Some of the drugs below can only be prescribed by a rheumatology consultant.
Painkillers and non-steroidal anti-inflammatory drugs (NSAIDs)
For people who have symptoms that can’t be controlled by anti-inflammatories, other drugs are available to help reduce pain or limit the effects of the condition.
Disease-modifying anti-rheumatic drugs (DMARDs)
These drugs, called disease-modifying anti-rheumatic drugs (DMARDs), can reduce the amount of inflammation that happens in your body. This means that as well as treating symptoms, they can help prevent joint damage.
These drugs can sometimes take several weeks or months to take effect. When they do take effect, they can make a big difference to your pain and stiffness. They’re often long-term treatments.
When taking DMARDs, you’ll need regular check-ups and blood tests to monitor their effect.
Biological therapies are newer treatments that can be very effective for some people with ankylosing spondylitis and related conditions.
These drugs have a more targeted approach to stop inflammation than the older DMARDs.
They aren’t suitable for everyone and can only be prescribed if your condition can’t be controlled with anti-inflammatory drugs and physiotherapy.
There are a group of biological therapies called anti-TNF drugs. The following can treat ankylosing spondylitis:
Secukinumab is a different type of biological therapy that can also treat ankylosing spondylitis. It’s one of a new family of biological therapies called interleukin, or IL-17 inhibitors. This drug also works by reducing or slowing inflammation.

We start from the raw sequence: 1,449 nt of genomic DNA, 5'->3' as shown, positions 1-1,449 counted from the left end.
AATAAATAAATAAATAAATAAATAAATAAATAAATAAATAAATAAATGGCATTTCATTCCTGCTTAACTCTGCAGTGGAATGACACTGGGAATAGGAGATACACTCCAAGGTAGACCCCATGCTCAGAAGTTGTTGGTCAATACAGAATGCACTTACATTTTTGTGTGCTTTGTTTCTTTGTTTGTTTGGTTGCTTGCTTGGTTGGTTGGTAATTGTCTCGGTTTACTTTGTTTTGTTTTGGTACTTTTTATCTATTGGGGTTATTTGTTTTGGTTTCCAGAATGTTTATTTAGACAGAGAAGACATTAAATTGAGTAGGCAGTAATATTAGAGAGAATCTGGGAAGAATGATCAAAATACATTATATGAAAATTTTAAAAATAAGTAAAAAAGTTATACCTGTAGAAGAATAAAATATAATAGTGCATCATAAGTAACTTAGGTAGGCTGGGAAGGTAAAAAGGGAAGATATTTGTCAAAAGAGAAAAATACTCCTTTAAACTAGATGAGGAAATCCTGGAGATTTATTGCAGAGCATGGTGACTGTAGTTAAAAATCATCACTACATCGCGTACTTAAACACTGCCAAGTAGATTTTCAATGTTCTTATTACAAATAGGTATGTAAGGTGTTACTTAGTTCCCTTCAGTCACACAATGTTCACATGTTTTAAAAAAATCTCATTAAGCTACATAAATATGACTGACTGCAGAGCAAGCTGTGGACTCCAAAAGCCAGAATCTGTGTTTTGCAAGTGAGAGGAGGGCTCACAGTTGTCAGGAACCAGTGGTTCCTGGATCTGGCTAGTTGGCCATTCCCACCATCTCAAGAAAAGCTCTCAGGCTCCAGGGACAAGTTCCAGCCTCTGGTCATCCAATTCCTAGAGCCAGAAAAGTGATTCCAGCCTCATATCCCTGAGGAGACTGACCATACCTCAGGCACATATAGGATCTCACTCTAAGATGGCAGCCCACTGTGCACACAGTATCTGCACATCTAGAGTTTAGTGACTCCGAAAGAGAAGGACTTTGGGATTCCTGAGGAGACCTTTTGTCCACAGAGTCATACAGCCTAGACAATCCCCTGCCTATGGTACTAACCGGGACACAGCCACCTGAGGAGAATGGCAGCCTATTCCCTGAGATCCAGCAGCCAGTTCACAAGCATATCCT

These drugs are given as an injection, which you, or a partner, relative or friend can learn to do.
The effect of biological therapies will be monitored, and you’ll need to complete questionnaires regularly to check how well you’re responding to treatment.
Steroids can be used as a short-term treatment for flare-ups. They’re usually given as an injection into a swollen joint or as a slow-release injection into a muscle. They can also treat painful tendons, for example at the heel, although they aren’t repeated too often as they can cause tendon weakness.
Occasionally, you may be given a course of steroid tablets called prednisolone. While these treatments can be very effective at improving pain and stiffness, you may develop side-effects if you use them for long periods.
If you’ve been prescribed steroid tablets, talk to your doctor about the risk of side effects and how you might be able to reduce your chances of getting them. As with any drug, report any side effects to your doctor immediately.
If you develop eye inflammation, it will usually be treated with steroid eye drops. In more severe cases of eye inflammation, steroids may be given as tablets or as an injection into the eye.
Physiotherapy is a very important part of the treatment for ankylosing spondylitis. A physiotherapist can put together a programme of exercises to improve your muscle strength and help you maintain mobility in your spine and other joints.
It’s especially important to exercise your back and neck to avoid them stiffening into a bent position.
A physiotherapist will advise you on how to maintain good posture and may be able to offer you hydrotherapy, also known as aquatic therapy. This involves specific exercises for the spine, hips and shoulders carried out in a special warm-water pool.
Many people with ankylosing spondylitis find this therapy helpful and continue their programme at their local swimming pool or with their local National Ankylosing Spondylitis Society (NASS) group.
If you’re concerned about your spine being bent, raise this with your rheumatologist. Any decision about surgery is difficult and should also involve an experienced spinal surgeon. Though it’s very rare for people to need surgery on their back because of ankylosing spondylitis, it can dramatically improve some people’s lives.
Living with ankylosing spondylitis
Medical treatments can help control ankylosing spondylitis. And there are also many things you can do to help improve your symptoms.